• 6. To be great ones need improvement and for improvement its never too be late For improving quality, the concerned authorities need to emphasis on the following issues: •Early childhood education is extremely important and must be universalized. •A relevant curriculum. •Accurate assessment of learning outcomes. •Participatory management of education system. •Engaging local communities. •Using ICT in teaching learning process •Training of teachers and administrators of ICT. •District Institute of Education and Training (DIETs) and State Council of Educational Research and Training (SCERT) need to be more strengthened and undergo structural changes. •Establishment of a National Primary Education Assessment system like National Assessment and Accreditation Council (NAAC) for Higher education. •Strengthening the teacher training institution. • Reform in examination system. •Proficiency in English is widely perceived as an important avenue for employment and upward knowledge, which also greatly facilitates the pursuit of higher education. English should be incorporated into the curriculum of primary schools as a language subject. •Special strategies needs to be devised to ensure greater access to schools for children in backward regions, remote locations, children belonging to SC/ST and Muslim communities and other backward caste (OBC). •Substantially higher public spending is required for quality primary education. • There should be transparent, norm-based and straightforward procedures for the recognition of private schools. 6 Citizens for Accountable Governance www.indiancag.org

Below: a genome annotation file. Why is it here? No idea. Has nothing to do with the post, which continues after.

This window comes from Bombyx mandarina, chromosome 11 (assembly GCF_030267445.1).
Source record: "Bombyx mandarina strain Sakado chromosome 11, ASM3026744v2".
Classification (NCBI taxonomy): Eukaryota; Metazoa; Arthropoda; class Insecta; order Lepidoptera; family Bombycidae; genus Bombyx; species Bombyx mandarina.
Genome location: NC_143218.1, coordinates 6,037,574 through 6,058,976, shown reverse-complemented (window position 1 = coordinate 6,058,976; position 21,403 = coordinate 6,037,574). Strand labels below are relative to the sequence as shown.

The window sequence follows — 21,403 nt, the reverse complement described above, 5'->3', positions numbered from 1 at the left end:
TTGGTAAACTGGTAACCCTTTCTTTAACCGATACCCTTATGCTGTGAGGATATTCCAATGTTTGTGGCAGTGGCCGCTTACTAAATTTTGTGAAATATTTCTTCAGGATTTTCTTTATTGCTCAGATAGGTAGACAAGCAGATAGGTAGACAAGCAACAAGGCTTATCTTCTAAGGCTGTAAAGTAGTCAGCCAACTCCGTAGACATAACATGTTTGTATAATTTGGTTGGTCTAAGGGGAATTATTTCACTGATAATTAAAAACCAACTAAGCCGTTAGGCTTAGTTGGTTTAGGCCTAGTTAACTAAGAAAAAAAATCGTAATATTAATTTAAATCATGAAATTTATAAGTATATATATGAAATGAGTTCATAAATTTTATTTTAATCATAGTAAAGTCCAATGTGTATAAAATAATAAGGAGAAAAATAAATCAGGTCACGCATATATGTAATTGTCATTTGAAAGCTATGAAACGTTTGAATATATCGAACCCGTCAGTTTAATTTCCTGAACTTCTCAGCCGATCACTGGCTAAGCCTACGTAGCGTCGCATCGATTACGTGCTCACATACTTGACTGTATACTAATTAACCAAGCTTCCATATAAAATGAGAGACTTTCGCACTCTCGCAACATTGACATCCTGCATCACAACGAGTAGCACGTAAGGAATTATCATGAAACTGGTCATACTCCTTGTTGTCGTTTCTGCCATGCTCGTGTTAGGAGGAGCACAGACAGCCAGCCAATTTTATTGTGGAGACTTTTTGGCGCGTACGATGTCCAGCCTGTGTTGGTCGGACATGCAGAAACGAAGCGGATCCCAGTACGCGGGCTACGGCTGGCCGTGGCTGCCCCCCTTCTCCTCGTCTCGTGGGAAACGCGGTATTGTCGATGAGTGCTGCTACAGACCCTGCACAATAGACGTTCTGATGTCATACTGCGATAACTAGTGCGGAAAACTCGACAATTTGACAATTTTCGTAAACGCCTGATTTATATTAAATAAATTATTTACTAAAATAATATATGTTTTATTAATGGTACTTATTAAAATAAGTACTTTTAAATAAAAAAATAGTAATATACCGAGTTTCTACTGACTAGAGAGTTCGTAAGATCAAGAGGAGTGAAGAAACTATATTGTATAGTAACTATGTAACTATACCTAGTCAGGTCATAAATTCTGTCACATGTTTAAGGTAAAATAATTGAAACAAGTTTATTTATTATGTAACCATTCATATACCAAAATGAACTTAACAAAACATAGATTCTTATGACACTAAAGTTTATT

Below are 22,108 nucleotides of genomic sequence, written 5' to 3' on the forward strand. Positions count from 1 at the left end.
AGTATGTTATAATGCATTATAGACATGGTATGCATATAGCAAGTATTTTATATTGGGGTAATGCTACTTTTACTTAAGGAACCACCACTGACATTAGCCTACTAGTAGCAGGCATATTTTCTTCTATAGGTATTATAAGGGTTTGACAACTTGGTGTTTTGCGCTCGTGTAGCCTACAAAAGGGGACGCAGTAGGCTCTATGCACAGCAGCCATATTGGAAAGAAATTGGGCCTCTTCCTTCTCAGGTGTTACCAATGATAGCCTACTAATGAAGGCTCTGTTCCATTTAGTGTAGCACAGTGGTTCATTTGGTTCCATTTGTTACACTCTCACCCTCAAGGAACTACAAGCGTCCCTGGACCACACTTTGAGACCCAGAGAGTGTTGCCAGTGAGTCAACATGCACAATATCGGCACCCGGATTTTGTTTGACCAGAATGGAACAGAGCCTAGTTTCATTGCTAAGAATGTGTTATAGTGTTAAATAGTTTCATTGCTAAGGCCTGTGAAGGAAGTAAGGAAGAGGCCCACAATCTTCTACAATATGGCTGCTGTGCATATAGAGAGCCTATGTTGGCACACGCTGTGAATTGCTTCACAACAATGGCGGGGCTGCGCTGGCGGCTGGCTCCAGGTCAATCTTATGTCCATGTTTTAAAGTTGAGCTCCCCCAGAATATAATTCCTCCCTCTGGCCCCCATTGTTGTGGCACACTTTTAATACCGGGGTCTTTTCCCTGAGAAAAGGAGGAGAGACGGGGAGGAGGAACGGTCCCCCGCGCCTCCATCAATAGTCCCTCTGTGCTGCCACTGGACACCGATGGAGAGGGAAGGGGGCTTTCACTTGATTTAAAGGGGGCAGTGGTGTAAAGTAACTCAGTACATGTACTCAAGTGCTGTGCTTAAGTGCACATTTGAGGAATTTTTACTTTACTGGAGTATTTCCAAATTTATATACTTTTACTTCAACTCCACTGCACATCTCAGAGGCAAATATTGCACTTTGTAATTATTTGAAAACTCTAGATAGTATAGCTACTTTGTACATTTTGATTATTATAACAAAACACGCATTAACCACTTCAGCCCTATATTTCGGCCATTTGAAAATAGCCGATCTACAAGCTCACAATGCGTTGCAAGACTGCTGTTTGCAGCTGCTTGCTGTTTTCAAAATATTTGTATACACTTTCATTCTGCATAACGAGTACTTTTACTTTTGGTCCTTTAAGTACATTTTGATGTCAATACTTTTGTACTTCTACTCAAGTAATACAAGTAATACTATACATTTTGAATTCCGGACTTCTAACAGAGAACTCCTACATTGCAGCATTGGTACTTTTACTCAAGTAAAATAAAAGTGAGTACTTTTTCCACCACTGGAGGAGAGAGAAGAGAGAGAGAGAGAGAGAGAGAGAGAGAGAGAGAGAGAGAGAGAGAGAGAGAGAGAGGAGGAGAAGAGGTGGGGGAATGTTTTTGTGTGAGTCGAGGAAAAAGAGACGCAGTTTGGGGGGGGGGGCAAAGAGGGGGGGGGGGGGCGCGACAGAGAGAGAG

• 7. •Community participating in monitoring the primary education. • Parent-teacher association. •Rigorous implementation of the inspection system. •Optimizing the pupil teacher ratio. •Developing new teaching learning strategies. •Developing the infrastructure of primary education. •Appointment of duly qualified teachers in primary level. • Appointment of female teachers and teachers in disadvantaged and rural areas. Local qualified applicants need to be preferred. •District based educational planning and implementation body needs to be formed. 7 Citizens for Accountable Governance www.indiancag.org